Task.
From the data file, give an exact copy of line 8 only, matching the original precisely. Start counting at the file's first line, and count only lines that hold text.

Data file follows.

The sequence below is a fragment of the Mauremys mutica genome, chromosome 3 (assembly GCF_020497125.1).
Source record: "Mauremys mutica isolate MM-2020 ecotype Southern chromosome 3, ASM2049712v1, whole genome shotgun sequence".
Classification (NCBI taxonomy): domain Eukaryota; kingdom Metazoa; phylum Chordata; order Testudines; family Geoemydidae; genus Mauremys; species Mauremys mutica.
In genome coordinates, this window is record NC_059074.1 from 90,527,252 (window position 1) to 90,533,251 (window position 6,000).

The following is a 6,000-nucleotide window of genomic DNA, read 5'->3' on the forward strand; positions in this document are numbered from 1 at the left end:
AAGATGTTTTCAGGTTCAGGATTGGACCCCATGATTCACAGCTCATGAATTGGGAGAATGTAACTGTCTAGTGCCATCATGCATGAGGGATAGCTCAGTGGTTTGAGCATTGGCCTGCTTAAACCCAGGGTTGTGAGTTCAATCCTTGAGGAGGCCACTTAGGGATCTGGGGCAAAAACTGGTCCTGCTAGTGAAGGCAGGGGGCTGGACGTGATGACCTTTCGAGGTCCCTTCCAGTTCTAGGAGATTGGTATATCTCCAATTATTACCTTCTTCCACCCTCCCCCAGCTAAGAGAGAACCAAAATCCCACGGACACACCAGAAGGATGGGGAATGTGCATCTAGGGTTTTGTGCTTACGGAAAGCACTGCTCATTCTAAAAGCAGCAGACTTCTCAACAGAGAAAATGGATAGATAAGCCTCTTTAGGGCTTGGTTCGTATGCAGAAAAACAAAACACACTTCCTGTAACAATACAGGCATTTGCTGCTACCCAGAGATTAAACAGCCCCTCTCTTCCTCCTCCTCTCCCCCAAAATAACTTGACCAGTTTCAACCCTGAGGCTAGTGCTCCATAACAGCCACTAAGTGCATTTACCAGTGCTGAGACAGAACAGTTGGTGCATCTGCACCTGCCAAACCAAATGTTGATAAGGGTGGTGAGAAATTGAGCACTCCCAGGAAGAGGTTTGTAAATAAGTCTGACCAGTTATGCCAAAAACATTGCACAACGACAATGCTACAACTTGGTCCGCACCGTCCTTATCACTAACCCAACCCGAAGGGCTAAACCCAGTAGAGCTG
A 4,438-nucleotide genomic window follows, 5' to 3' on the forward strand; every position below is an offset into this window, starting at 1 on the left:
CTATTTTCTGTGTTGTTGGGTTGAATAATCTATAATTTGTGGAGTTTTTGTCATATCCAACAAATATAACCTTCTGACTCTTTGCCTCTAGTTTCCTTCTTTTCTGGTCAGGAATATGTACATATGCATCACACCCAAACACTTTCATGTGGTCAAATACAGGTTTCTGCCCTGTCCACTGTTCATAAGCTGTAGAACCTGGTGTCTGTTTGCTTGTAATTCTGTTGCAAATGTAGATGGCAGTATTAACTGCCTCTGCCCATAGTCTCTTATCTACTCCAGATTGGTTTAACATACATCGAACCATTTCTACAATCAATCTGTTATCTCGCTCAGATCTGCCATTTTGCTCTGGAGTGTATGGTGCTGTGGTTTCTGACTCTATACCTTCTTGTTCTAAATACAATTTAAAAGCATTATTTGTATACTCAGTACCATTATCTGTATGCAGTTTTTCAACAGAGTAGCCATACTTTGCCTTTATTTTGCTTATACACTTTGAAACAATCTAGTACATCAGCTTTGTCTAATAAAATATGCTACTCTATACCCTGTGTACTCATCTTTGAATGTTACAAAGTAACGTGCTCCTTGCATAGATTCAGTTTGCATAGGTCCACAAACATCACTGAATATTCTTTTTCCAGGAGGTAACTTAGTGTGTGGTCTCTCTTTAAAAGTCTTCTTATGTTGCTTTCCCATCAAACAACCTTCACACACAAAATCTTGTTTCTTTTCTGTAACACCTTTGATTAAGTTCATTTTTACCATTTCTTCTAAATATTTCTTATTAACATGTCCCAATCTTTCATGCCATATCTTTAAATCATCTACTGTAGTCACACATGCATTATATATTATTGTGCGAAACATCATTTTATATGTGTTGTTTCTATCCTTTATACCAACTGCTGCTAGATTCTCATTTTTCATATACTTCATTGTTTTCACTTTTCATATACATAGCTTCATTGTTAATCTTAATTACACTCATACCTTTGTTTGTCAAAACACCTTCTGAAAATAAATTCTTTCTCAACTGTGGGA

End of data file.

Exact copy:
CTATTTTCTGTGTTGTTGGGTTGAATAATCTATAATTTGTGGAGTTTTTGTCATATCCAACAAATATAACCTTCTGACTCTTTGCCTCTAGTTTCCTTCTTTTCTGGTCAGGAATATGTACATATGCATCACACCCAAACACTTTCATGTGGTCAAATACAGGTTTCTGCCCTGTCCACTGTTCATAAGCTGTAGAACCTGGTGTCTGTTTGCTTGTAATTCTGTTGCAAATGTAGATGGCAGTATTAACTGCCTCTGCCCATAGTCTCTTATCTACTCCAGATTGGTTTAACATACATCGAACCATTTCTACAATCAATCTGTTATCTCGCTCAGATCTGCCATTTTGCTCTGGAGTGTATGGTGCTGTGGTTTCTGACTCTATACCTTCTTGTTCTAAATACAATTTAAAAGCATTATTTGTATACTCAGTACCATTATCTGTATGCAGTTTTTCAACAGAGTAGCCATACTTTGCCTTTATTTTGCTTATACACTTTGAAACAATCTAGTACATCAGCTTTGTCTAATAAAATATGCTACTCTATACCCTGTGTACTCATCTTTGAATGTTACAAAGTAACGTGCTCCTTGCATAGATTCAGTTTGCATAGGTCCACAAACATCACTGAATATTCTTTTTCCAGGAGGTAACTTAGTGTGTGGTCTCTCTTTAAAAGTCTTCTTATGTTGCTTTCCCATCAAACAACCTTCACACACAAAATCTTGTTTCTTTTCTGTAACACCTTTGATTAAGTTCATTTTTACCATTTCTTCTAAATATTTCTTATTAACATGTCCCAATCTTTCATGCCATATCTTTAAATCATCTACTGTAGTCACACATGCATTATATATTATTGTGCGAAACATCATTTTATATGTGTTGTTTCTATCCTTTATACCAACTGCTGCTAGATTCTCATTTTTCATATACTTCATTGTTTTCACTTTTCATATACATAGCTTCATTGTTAATCTTAATTACACTCATACCTTTGTTTGTCAAAACACCTTCTGAAAATAAATTCTTTCTCAACTGTGGGA